you are so type a

(clockwise from the top: TYPE A cards for Woogs World, …love Maegan, Pancakes & French Fries and Hollywood Housewife)

When Eden asked others to share their thoughts on handwriting, I immediately thought of a post I wrote last September.

I write about writing a lot, you may have noticed. And handwriting is a subject close to my heart: I am both a writer (screenwriter, journalist, editor) as well as a calligrapher.

With a computer keyboard, pen and pad, inkwell and calligraphy nib – I write, therefore I am.

My old-fashioned hand lettering often fuses with the 21st century, be it in web headers or badges, or on these business cards that happen to belong to some fabulous bloggers. Love that interconnectivity.  Love that my handwritten work often comes about via twitter and Facebook and other ways in which creative connections would never have been made without this speedy social media world we call home. Old meets new.

For me, calligraphy is the perfect balance – it requires focus and mindfulness that is often tossed to the wayside while we’re busily rushing about at the speed of our modems. Ink needs time to dry.

As it says on my TYPE A site, I love social media, but I want us to live social lives as well. And I mean it.

So, go grab some paper and write a real, honest to goodness letter. Redevelop that callus on your middle finger from years spent WRITING. Let’s bring back pen pals.  xo a.

 

And now, five great things someone else said, vol. 24 Redux:

They don’t teach cursive anymore. The time I first heard that, my heart sank. I didn’t believe my young cousin – maybe she was wrong? Perhaps the LAUSD and the Santa Monica/Malibu school districts were different? No such luck.

Globalization was putting an end to cursive, which was fine and well. Except it wasn’t. I am a writer. Both as an art and a craft. Storyteller and calligrapher. How were people going to translate documents fifty, one hundred years from now when no one could write in modern ancient script?

It just felt like a massive leap from one age to the next, only I was standing here, straddling the lines between then and now. Between ink on page and stylus on screen. I like a mix of the two worlds but can’t fathom merely the latter. I wondered how many kids would never keep diaries, for I never found printing could keep up with my thoughts the way cursive could. Can. Who journals in print? Who takes class notes in print? (Who takes notes in notebooks anymore, Alex?) I love technology but there is something awesome in seeing the handwritten notes, letters, journals of your gr-gr-gr-grandfather. Or the speech of a great thinker. The notes of a poet.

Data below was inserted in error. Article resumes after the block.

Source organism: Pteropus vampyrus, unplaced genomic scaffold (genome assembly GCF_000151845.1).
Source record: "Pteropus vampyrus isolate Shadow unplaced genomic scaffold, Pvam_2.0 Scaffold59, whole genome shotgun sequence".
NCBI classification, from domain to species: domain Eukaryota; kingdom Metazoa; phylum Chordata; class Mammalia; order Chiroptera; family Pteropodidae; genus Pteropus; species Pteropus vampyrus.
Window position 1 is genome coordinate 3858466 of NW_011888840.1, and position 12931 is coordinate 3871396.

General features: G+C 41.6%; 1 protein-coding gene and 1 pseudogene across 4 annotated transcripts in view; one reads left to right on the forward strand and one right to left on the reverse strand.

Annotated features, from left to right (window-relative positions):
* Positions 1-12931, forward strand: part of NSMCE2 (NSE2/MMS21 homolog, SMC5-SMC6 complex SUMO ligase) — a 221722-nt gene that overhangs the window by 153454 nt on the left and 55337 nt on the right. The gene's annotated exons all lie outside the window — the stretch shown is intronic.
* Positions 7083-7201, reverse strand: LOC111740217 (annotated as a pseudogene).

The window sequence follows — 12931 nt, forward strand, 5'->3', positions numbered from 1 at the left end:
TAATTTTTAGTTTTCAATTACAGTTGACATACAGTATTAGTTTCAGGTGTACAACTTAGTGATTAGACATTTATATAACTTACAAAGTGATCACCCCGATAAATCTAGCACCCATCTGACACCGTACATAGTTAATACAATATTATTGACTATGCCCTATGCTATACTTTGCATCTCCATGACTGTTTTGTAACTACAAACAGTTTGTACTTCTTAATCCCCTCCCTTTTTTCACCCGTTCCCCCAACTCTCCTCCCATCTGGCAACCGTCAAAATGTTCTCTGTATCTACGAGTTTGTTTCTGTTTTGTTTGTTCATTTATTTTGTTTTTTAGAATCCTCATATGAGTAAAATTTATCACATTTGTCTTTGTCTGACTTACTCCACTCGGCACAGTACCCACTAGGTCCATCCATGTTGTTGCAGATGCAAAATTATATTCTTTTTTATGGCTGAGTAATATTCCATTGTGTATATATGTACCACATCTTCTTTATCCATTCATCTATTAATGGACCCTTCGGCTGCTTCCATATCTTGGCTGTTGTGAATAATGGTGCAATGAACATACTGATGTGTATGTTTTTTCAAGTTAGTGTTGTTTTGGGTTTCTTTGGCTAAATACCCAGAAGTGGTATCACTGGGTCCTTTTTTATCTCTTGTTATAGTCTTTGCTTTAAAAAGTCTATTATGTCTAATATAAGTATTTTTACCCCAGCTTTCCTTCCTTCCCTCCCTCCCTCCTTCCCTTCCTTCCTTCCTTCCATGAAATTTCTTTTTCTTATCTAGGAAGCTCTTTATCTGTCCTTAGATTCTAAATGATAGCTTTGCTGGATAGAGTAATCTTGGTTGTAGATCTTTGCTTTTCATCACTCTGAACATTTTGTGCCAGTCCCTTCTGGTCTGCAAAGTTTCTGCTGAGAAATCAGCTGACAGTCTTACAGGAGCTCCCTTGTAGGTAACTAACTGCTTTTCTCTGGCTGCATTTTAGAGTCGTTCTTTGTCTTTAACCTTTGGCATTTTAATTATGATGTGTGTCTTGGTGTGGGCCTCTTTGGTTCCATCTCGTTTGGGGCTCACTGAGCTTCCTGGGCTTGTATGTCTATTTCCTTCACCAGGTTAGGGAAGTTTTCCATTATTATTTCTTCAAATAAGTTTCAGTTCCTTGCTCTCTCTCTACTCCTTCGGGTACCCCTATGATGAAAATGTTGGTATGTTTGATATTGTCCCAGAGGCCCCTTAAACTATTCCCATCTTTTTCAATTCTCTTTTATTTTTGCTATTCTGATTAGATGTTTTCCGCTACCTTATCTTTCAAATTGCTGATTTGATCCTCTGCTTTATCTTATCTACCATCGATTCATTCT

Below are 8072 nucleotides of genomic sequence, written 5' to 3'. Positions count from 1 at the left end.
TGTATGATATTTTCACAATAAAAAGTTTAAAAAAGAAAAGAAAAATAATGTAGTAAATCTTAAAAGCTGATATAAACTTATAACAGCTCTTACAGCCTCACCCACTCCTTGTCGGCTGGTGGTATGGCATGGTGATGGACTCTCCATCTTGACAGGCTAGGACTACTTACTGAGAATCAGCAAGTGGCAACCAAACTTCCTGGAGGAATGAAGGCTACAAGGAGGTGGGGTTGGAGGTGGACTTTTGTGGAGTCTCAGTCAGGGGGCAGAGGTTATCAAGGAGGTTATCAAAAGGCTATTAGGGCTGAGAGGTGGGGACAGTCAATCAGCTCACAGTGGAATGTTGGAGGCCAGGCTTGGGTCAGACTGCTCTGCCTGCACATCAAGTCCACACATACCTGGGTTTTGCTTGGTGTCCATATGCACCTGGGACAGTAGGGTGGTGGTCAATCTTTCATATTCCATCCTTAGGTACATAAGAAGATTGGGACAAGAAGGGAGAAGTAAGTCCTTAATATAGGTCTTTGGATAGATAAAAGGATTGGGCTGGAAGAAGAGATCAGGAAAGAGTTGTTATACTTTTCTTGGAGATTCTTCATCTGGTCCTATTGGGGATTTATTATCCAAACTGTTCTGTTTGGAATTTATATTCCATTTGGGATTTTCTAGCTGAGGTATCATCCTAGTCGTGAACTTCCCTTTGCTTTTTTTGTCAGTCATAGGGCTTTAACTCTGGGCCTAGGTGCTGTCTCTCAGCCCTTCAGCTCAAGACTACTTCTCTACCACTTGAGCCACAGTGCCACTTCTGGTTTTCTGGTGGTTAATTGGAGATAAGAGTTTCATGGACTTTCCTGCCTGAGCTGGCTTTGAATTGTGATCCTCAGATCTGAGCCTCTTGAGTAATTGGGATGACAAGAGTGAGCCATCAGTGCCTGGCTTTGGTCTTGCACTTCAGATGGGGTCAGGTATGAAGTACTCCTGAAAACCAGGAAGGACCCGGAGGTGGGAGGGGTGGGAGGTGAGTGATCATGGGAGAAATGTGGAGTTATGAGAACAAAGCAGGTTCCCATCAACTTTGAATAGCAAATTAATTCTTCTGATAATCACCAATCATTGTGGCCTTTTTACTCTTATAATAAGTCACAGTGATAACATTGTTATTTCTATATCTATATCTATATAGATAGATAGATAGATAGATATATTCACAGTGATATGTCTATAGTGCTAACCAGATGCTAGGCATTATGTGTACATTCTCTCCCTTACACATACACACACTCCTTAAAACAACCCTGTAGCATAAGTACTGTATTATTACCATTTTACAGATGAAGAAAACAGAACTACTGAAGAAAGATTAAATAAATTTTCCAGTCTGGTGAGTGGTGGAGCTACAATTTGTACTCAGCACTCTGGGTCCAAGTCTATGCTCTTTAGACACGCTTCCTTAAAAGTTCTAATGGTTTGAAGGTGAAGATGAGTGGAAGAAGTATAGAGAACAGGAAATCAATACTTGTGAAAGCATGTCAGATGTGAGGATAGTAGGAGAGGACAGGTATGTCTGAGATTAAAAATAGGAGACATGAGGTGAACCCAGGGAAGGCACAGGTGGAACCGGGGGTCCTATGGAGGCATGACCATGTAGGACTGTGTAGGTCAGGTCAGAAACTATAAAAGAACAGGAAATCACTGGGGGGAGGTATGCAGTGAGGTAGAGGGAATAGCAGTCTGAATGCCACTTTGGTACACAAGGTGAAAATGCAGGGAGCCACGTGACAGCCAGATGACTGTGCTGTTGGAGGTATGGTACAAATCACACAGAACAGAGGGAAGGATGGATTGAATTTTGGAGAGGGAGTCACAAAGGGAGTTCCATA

Helvetica and Times New Roman just don’t cut it.

I once found some papers from the 1920s, signed by my great-grandfather. An uncle of mine marveled at how closely they signed their names. A particular curl here, a flourish there. They never knew each other in life, but here they connected. In ink on vellum.

Garamond is a lovely font but it just won’t suffice.

There is magic in handwriting. There is beauty in the written word. Be it a diary kept on the front during WWI or a recipe box filled with handwritten recipes, the more beloved dishes easily identified by the papers stained by boiling sauces and dustings of flour, the tattered edges of the 3.5×5 card stock.

I know the world is flat now, I see that Arial is far more useful than the Art of Handwriting, but who can forget the day they mastered the tricky uppercase Q or the lowercase Z? Small victories made by little hands using chunky navy blue pencils. It was a rite of passage, the day upon which we were allowed to begin doing our assignments in handwriting. It was exciting and fancy and made me practically a teenager. I would practice and practice. In pencil, ballpoint and chalk. In fountain ink and paintbrushes. My perfect cursive signature.

My mark. Left on the world. xo a.

Five great things someone else said about handwriting:

The only thing most people do better than anyone else is read their own handwriting. – John Adams

She always used the same method, faking the rigid t’s and b’s of her mother’s signature and then, to distinguish her own handwriting, penning her signature, Lux Lisbon, below, the two beseeching L’s reaching out for each other over the ditch of the u and barbed-wire x. – Jeffrey Eugenides, The Virgin Suicides

Her handwriting was curious — small sharp little letters with no capitals (who did she think she was, e. e. cummings?). –  Erich Segal, Love Story

Over and over I feel as if my characters know who they are, and what happens to them, and where they have been and where they will go, and what they are capable of doing, but they need me to write it down for them because their handwriting is so bad.- Anne Lamott, Bird by Bird: Some Instructions on Writing and Life

When I’d checked into the bathroom with Seymour’s diary under my arm, and had carefully secured the door behind me, I spotted a message almost immediately. It was not, however, in Seymour’s handwriting but, unmistakably, in my sister Boo Boo’s. With or without soap, her handwriting was always almost indecipherably minute, and she had easily managed to post the following message up on the mirror; ‘Raise high the roof beam, carpenters. – J.D. Salinger, Raise High the Roof Beam, Carpenters and Seymour: An Introduction